When he hit high school, KISS and David Bowie became his main interests, though he’d go on to join his high school’s marching band and concert band. He played tuba and tenor saxophone. He also showed promise in theater, even having his classmates vote him “Best in Drama” after his roles as Judas in Jesus Christ Superstar and the lead in The Music Man. Yes, Trent Reznor was the lead, singing “Seventy Six Trombones” in a school play.
Later, Reznor would head to Allegheny College and join a band called Option 30. Though he’d lose interest in the band quickly and leave college after a year to head to Cleveland. There he joined a band called The Urge and later another called The Exotic Birds.
Still trying to find his sound, Reznor played keys for Lucky Pierre, The Innocent, and Slam Bamboo before landing a job at Right Track Studios as a janitor. During off hours, the owner would allow Reznor to record some demos, which would later gain the attention of several labels and the rest is history.
Classic rock radio staples Pink Floyd have driven more than one young man to a life of collecting black light posters or playing “Wish You Were Here” for spare change, but few were probably aware that the soulful guitar impresario, David Gilmour, did a bit of busking himself before joining the band. Students of The Wall might also be surprised to know that Gilmour was an excellent student.
Pink Floyd’s David Gilmour started out going to school up the street from his future band mates, Roger Waters and Sid Barrett, at a place called the Perse School in Cambridge. Waters and Barrett attended a rival school, the Cambridgeshire High School for Boys. Gilmour spent most of his time studying modern languages to A-Level (which is British for nerd), and like the man he’d eventually replace, Barrett, he also spent his lunchtime learning to play the guitar. Wish I went to a school that had allowed us to take our recess with a guitar.
Gilmour eventually started playing in the band Joker’s Wild in 1962 until 1966 when he decided to busk around Spain and France with some friends, though he found little success. In a July 1992 interview, Gilmour stated that he actually ended up being treated for malnutrition in a hospital because of how badly remunerated his music was then. After bumming around a bit more, in 1967 Gilmour returned to England driving a van with fuel that had been stolen from a building site in France. This adventure kind of sounds like the British version of Road Trip, or something from an episode of Benny Hill, at least.
It wasn’t until December of 1967 that Nick Mason, Pink Floyd’s drummer, approached Gilmour about joining the band to make it a five piece. This was of course before Barrett would go mad and be replaced by Gilmour. But we all saw that one coming after hearing his song “Bike” for the first time. Want to hear more baby Floyd? Check out Lullaby Renditions of Pink Floyd!
Okay, this post from 11Points.com is a must see. Yearbook photos from Avril Lavigne, Gene Simmons, Steven Tyler, Jim Morrison, Prince, Tina Turner, Eminem, Marilyn Manson and more– all proving it’s a long way to the top if you want to rock & roll. Read the rest here.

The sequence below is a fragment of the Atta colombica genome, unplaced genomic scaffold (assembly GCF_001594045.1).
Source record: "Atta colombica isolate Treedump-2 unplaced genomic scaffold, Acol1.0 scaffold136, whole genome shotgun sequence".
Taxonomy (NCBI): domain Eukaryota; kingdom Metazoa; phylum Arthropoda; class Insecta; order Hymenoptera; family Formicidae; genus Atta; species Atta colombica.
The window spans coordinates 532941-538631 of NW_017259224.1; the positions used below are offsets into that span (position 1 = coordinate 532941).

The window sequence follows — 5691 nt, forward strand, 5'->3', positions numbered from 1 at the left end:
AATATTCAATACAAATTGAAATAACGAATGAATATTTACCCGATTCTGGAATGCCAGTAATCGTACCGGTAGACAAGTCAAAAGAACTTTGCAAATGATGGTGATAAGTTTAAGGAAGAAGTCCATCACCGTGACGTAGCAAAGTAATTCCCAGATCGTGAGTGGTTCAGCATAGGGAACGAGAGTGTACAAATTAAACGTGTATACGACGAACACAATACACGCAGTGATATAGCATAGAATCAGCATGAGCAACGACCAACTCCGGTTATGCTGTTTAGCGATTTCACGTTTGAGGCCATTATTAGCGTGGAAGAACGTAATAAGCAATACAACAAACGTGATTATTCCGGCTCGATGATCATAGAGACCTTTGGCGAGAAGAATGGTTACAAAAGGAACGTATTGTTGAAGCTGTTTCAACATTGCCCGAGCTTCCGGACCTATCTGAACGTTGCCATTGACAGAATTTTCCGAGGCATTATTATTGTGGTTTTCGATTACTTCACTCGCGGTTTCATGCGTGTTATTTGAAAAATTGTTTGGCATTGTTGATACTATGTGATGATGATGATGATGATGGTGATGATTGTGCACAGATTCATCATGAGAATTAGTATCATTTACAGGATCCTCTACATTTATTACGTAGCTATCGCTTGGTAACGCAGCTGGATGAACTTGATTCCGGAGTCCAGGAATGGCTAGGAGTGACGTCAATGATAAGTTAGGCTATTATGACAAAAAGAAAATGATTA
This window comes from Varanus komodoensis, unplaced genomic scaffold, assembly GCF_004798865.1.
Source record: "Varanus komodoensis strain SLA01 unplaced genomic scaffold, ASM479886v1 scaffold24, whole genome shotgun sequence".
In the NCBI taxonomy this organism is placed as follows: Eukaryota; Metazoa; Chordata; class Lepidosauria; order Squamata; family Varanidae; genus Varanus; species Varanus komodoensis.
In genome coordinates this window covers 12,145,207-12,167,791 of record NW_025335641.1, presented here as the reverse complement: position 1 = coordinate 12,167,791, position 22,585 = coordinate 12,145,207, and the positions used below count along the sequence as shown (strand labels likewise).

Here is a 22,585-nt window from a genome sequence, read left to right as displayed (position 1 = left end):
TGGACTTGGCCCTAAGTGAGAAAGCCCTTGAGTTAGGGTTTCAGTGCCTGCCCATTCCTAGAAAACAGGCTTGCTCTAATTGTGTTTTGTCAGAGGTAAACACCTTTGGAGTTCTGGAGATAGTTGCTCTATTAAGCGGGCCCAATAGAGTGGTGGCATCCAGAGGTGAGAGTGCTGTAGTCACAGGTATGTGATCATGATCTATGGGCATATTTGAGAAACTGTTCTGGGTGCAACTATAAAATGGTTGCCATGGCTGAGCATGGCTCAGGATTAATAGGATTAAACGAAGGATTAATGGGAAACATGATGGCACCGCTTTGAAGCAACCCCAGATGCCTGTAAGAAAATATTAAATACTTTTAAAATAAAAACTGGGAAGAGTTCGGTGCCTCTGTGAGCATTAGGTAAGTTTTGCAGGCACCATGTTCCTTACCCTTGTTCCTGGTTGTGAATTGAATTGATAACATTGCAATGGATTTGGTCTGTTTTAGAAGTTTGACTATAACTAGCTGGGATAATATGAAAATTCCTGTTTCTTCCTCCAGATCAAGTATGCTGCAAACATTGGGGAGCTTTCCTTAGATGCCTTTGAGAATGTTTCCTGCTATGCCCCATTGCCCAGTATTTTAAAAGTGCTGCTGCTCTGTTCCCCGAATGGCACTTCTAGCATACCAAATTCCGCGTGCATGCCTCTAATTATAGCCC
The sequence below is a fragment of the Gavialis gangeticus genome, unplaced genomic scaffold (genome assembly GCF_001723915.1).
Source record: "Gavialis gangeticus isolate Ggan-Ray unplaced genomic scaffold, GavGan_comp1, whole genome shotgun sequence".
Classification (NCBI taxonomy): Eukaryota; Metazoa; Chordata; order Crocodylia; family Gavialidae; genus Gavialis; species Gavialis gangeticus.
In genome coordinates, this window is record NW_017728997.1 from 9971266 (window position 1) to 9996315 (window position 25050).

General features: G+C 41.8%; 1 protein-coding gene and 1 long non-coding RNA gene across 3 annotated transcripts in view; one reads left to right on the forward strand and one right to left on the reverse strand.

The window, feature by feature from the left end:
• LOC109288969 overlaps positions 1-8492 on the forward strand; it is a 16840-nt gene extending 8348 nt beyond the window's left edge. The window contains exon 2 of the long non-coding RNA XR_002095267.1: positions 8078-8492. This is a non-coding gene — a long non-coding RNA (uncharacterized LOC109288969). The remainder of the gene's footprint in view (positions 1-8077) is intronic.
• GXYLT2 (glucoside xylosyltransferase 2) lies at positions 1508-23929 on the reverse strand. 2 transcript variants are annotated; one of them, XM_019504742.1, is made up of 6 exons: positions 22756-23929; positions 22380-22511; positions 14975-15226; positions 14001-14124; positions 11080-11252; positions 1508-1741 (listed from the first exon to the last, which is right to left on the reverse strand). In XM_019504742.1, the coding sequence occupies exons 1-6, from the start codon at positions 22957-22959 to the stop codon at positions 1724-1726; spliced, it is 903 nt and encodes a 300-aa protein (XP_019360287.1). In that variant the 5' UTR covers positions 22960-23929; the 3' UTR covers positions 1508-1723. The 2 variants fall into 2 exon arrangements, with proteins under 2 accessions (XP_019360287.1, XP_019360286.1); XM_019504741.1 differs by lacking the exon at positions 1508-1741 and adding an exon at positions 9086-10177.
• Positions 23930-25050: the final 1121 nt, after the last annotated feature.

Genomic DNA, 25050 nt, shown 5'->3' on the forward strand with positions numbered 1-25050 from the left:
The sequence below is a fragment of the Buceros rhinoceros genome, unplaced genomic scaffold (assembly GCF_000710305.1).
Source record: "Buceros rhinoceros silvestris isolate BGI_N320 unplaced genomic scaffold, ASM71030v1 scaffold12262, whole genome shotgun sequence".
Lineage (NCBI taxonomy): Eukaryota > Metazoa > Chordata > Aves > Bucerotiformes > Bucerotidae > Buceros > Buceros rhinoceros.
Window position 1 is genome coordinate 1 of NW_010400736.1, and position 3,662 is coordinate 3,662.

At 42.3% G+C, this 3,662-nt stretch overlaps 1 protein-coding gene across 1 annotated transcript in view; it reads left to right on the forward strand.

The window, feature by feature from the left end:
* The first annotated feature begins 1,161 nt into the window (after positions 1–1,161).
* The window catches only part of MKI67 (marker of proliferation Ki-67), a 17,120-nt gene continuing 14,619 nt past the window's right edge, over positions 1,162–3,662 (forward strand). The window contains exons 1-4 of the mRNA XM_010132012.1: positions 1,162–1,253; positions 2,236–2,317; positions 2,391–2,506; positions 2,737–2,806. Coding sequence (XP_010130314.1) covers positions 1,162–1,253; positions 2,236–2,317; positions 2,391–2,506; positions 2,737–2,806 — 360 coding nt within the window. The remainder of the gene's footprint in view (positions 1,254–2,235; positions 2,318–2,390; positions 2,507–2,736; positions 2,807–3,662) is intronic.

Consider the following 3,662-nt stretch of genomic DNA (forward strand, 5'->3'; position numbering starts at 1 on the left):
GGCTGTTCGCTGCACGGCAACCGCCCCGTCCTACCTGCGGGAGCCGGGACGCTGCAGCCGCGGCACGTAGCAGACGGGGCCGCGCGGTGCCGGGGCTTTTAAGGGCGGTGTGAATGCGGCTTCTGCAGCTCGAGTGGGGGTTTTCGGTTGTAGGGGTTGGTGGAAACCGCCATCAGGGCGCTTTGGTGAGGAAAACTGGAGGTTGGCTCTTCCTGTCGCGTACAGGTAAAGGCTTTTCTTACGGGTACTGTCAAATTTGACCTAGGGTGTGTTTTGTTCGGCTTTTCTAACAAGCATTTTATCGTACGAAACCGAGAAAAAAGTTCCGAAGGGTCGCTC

In honor of our new arrival, Rockabye Baby! Lullaby Renditions of Aerosmith, which came out yesterday, we prepared a new Before They Were Rock Stars quiz for all you rock lullaby trivia masters. This one focuses on The Bad Boys from Boston, when they were literally boys. Leave your answers in the comments and next week we’ll let you know if you were right!
TRUE or FALSE? Leave your answers in the comments:
- Aerosmith lead singer Steven Tyler was born Stephen Victor Tallarico in Boston, Mass.
- He got his nickname “Demon Of Screamin’” because he cried so loud when he was a baby.
- In his teens, Steven held a job in a bakery.
- Guitarist Joe Perry and Steven Tyler met at an ice cream parlor where young Joe was working.
- Before Aerosmith, Joe Perry was in a band with Aerosmith bassist Tom Hamilton called The Peanut Butter and Jam Band.
- Drummer Joey Kramer joined Aerosmith while he was still a teenager.
- Before he joined Aerosmith, guitarist Brad Whitford was in a band called Justin Thyme.
P.S. Listen to a sneak peek of our lullaby rendition of Dream On here. Did we mention that Steven Tyler wrote the liner notes for our album? Oh, maybe only a few million times? Sorry, but you’d be braggin’ too if the Demon of Screamin’ was singing your praises!
P.P.S. Try our Dream On Green Beans, a healthy baby food recipe created exclusively for Rockabye Baby! by excutive chef Jeff Parker.
It’s a long way to the top if you want to rock ‘n’ roll. Are these stories about AC/DC before they were rockstars TRUE or FALSE? Leave your answers in the comments!
- Australia’s AC/DC was founded by two Scottish brothers, Angus and Malcolm Young.
- There were nine siblings in the Young family.
- Angus began learning the guitar at five years old, practicing on a banjo he’d re-strung like a guitar.
- Angus’ sister Margaret suggested he wear a school boy uniform on stage, because he didn’t like school.
- Before the uniform became his trademark, Angus performed dressed as Spider Man and in a gorilla costume.
- Margaret also suggested the band’s name, which stands for Alternating Current/Direct Current, after she read it on their sister’s sewing machine.
Can’t get enough AC/DC? Check out Rockabye Baby! Lullaby Renditions of AC/DC.